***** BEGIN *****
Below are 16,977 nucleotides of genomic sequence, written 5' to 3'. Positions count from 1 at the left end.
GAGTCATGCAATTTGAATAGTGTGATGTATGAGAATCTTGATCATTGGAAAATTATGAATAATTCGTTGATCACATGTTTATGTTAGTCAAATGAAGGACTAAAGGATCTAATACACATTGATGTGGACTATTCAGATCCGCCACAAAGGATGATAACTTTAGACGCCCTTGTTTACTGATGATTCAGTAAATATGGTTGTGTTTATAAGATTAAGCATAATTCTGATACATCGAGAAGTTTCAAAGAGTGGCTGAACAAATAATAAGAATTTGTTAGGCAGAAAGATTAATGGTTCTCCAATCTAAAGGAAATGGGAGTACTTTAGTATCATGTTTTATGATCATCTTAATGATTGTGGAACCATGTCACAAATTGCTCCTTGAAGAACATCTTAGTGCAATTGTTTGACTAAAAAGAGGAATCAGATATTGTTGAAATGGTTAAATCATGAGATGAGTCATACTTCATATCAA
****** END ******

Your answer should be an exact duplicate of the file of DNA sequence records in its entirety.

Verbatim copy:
Below are 16,977 nucleotides of genomic sequence, written 5' to 3'. Positions count from 1 at the left end.
GAGTCATGCAATTTGAATAGTGTGATGTATGAGAATCTTGATCATTGGAAAATTATGAATAATTCGTTGATCACATGTTTATGTTAGTCAAATGAAGGACTAAAGGATCTAATACACATTGATGTGGACTATTCAGATCCGCCACAAAGGATGATAACTTTAGACGCCCTTGTTTACTGATGATTCAGTAAATATGGTTGTGTTTATAAGATTAAGCATAATTCTGATACATCGAGAAGTTTCAAAGAGTGGCTGAACAAATAATAAGAATTTGTTAGGCAGAAAGATTAATGGTTCTCCAATCTAAAGGAAATGGGAGTACTTTAGTATCATGTTTTATGATCATCTTAATGATTGTGGAACCATGTCACAAATTGCTCCTTGAAGAACATCTTAGTGCAATTGTTTGACTAAAAAGAGGAATCAGATATTGTTGAAATGGTTAAATCATGAGATGAGTCATACTTCATATCAA